How Families Can Cope with Schizophrenia
Medication and Job Counseling continued...
While it is foolish to "push" schizophrenic
individuals into high-pressure jobs for which they may not be ready, it is also
unwise to assume that schizophrenia amounts to a permanent disability. Many
individuals with this illness can rejoin the workforce, with appropriate
vocational rehabilitation and lots of emotional support.
In fact, a recent study by Dr. R.E. Drake and colleagues at
Dartmouth Medical School found that many patients get into the job market
faster than was once thought. Rather than getting "stalled" in the
usual sheltered workshops, the patients in this study were able to secure
competitive jobs quite rapidly, and hold these jobs. This was probably because
the patients received ongoing counseling, transportation assistance and help in
dealing with their employers.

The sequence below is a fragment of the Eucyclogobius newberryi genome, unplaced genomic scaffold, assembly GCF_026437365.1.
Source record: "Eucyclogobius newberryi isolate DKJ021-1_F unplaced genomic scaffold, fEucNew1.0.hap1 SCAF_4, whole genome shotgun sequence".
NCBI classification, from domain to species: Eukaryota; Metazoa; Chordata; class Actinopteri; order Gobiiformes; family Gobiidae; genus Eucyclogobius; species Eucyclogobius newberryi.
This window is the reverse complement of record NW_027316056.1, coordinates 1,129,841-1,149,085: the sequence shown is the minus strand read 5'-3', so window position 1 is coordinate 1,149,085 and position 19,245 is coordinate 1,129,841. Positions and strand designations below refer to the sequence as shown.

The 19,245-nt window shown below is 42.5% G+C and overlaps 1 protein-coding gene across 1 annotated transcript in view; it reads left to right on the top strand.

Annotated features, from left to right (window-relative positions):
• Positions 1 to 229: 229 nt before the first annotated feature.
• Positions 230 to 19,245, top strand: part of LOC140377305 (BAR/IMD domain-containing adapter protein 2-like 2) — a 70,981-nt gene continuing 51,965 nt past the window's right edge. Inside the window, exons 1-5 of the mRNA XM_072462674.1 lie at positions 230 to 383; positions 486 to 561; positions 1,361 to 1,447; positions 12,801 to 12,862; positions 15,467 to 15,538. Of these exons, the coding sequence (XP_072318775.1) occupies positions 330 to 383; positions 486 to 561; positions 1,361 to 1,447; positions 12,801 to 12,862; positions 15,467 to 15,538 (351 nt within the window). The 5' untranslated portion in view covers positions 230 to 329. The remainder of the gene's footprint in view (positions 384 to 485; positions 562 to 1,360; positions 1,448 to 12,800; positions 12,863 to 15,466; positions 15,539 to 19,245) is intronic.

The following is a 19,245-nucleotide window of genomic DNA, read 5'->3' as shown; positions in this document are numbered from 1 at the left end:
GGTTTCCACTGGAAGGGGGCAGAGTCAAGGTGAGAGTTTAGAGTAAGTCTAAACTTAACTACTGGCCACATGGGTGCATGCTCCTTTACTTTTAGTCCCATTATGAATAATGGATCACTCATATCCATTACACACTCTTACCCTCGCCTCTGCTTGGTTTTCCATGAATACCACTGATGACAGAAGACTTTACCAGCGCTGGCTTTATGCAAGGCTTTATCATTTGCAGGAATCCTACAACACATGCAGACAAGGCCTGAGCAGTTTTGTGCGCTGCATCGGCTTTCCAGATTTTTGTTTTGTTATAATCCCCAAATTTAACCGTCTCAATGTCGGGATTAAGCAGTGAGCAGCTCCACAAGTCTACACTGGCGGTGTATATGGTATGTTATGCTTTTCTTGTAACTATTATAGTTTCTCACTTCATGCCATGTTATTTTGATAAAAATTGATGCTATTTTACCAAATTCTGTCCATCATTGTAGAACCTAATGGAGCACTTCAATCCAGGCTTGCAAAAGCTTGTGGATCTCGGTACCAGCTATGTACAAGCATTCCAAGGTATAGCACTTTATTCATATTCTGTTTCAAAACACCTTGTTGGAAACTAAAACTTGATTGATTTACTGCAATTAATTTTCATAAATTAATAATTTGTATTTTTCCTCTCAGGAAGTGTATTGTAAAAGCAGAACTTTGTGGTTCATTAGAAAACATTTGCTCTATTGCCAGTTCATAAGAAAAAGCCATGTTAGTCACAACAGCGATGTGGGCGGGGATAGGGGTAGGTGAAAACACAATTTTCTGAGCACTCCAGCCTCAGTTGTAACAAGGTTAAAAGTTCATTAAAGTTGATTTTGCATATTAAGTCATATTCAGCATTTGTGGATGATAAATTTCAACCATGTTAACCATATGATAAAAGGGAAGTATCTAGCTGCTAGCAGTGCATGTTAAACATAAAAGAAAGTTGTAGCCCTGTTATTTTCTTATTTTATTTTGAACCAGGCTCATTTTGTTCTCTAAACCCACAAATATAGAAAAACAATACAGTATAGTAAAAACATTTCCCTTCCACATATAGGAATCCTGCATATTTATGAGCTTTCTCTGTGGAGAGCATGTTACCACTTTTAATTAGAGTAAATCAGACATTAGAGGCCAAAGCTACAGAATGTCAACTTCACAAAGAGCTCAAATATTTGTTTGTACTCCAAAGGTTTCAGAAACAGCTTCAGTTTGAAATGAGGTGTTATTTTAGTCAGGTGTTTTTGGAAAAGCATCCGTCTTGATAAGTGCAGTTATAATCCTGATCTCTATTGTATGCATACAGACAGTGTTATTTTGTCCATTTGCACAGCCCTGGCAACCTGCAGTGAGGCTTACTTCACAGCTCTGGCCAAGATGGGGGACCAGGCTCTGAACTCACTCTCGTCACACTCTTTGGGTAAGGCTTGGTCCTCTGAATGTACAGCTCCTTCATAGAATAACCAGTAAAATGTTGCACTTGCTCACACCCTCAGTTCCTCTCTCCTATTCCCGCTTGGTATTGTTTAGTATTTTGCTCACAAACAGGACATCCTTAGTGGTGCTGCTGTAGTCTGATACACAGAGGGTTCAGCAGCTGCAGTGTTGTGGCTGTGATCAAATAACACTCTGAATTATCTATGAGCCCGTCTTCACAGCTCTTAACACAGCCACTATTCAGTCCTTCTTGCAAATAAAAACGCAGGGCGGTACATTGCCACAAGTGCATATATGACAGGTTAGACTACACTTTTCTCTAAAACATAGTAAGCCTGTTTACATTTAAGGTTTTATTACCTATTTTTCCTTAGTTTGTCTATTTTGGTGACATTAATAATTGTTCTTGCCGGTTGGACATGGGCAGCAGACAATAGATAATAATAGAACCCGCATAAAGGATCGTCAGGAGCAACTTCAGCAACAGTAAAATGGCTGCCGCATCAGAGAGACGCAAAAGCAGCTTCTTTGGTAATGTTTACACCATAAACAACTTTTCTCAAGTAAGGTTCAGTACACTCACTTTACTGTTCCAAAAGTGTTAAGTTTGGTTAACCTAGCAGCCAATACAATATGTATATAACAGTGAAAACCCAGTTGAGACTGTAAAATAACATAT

The Right Kind of Therapy
The right kind of psychotherapy is also important.
Individuals with schizophrenia need to learn how to cope with the realities of
their illness. In this regard, family members can be a tremendous help. Dr.
M.I. Herz and colleagues at the University of Rochester conducted an 18-month
study in 1995 of 82 schizophrenic outpatients at high risk for relapse.
Forty-one patients were randomly assigned to "standard treatment" and
41 to "early-intervention treatment" (EIT). The latter consisted of
weekly group or individual sessions, in which coping skills were emphasized, as
well as reporting any changes in symptoms over the preceding week. Patients and
family members were also taught about schizophrenia and how to recognize very
early signs of a psychotic relapse.
When such signs were reported, more frequent office visits
and/or adjustment of medications would occur. Results showed that patients in
the standard treatment group were hospitalized for a total of 351 days, vs.
only 73 days for those in EIT. Thus, family members who are educated about
schizophrenia can make a big difference in the lives of their loved ones.
Finally, family members can join and support mental-health
advocacy groups like the National Alliance for the Mentally Ill (NAMI), which
provides important services to both patients and their families.